Barnes & Noble Founder No Longer Plans To Buy The Bookstores

One of the last holdouts among brick-and-mortar bookstores was dealt a blow Tuesday (Aug. 20) as Barnes & Noble (NYSE:BKS) founder Leonard Riggio announced that he will not be making a bid to buy the retail-store side of the business.

The original idea, which Riggio made public in February, was to buy the retail business and keep the Nook tablet and e-reader business separate. Now, in light of poor quarterly financial results, he's backed off that plan in a Securities and Exchange Commission filing.

"While I reserve the right to pursue an offer in the future, I believe it is in the company's best interests to focus on the business at hand," he said in the filing. "Right now our priority should be to serve the more than 10 million customers who own Nook devices, to concentrate on building our retail business, and to accelerate the sale of Nook products in our stores, and in the marketplace."

Speaking of those Nook products, that side of the business isn't exactly thriving either. The company has said it will discontinue Nook color touchscreen tablets due to their inability to compete, while revenues for that segment were $153 million last quarter, a 20 percent decrease from the same quarter a year ago. Barnes & Noble didn't release a new reader this summer as it has in the past, even though it did drop the price of the backlit model to $99.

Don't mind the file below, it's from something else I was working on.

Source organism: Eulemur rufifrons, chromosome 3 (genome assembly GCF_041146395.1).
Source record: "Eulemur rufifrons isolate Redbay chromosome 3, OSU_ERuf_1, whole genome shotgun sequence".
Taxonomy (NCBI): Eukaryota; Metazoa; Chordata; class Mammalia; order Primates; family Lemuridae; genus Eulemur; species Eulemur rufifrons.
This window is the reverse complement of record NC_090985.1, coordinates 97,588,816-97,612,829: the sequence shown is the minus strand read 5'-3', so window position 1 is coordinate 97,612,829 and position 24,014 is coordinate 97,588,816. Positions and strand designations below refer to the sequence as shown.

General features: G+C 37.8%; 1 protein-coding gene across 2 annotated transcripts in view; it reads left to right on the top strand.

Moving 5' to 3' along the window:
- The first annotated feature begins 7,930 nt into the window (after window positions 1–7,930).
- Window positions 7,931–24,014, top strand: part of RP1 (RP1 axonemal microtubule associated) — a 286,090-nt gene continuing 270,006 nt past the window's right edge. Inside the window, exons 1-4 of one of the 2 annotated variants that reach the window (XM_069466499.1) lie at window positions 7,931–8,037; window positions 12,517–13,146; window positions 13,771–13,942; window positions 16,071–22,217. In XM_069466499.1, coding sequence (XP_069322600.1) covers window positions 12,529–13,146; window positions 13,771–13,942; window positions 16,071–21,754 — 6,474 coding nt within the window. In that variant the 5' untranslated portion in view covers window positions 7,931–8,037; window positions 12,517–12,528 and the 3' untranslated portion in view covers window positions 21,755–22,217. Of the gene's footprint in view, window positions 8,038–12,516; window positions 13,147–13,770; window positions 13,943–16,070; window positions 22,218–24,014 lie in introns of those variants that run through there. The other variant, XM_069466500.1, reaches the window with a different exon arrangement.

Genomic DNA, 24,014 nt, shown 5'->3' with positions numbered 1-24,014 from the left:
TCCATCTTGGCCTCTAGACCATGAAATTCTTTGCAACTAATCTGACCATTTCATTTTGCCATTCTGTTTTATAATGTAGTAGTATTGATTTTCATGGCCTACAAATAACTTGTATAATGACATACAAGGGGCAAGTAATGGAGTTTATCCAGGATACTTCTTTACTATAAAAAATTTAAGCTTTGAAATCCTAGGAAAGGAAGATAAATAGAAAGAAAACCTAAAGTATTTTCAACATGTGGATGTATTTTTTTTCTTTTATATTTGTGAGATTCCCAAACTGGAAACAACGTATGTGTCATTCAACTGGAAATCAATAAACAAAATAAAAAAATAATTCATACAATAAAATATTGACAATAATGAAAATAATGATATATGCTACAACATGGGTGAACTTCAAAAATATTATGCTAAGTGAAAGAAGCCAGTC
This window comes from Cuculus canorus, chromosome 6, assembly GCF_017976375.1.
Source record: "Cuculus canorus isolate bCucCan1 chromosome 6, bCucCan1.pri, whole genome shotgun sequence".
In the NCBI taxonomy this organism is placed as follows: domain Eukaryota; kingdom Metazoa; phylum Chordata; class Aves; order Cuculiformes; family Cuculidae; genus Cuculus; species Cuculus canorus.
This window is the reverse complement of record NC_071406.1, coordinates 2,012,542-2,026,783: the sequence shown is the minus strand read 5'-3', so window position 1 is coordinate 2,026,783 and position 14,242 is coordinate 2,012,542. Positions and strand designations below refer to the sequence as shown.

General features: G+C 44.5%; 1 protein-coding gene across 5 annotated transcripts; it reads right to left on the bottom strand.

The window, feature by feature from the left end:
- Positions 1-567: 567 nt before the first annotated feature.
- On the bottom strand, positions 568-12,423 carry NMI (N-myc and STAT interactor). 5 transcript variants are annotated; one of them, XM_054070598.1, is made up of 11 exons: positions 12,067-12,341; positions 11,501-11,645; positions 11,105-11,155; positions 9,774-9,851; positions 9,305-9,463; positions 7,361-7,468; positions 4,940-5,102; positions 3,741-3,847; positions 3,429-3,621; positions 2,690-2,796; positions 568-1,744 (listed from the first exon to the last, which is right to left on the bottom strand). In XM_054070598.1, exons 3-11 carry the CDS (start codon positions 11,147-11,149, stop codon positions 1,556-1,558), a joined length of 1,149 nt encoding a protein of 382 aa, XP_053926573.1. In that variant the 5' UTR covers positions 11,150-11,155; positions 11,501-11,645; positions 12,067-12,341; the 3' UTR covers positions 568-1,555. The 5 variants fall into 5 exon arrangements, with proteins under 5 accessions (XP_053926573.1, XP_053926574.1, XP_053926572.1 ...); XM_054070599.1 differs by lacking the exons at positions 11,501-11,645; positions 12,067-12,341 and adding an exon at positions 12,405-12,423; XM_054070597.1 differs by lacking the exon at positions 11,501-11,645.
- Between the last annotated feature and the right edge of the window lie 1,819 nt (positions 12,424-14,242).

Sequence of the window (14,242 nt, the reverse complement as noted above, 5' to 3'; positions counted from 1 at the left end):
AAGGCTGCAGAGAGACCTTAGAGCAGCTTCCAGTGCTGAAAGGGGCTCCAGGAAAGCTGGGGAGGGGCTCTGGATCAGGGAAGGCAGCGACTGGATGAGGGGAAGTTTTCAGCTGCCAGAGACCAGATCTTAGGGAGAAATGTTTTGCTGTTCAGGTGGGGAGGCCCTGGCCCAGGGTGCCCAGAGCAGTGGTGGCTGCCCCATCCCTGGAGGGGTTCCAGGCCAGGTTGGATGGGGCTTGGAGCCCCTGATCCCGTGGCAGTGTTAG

The rest of the finances are even more bleak. Barnes & Noble reported losses of $87 million for the last quarter, and while its freefall proved slightly slower than Wall Street had predicted, losing 86 cents per share compared to the 89 that was expected, it's no wonder Riggio isn't eager to bail the retail side out.

The company continues to put faith in the Nook segment, though, which it clearly sees as the future of the company. At least one new Nook device is scheduled for release this holiday season, with others in development. If the new model doesn't take off soon, development might be where those others stay for good.

For more:

- See this All Things D story
- See this Barnes & Noble news release
- See this SEC filing

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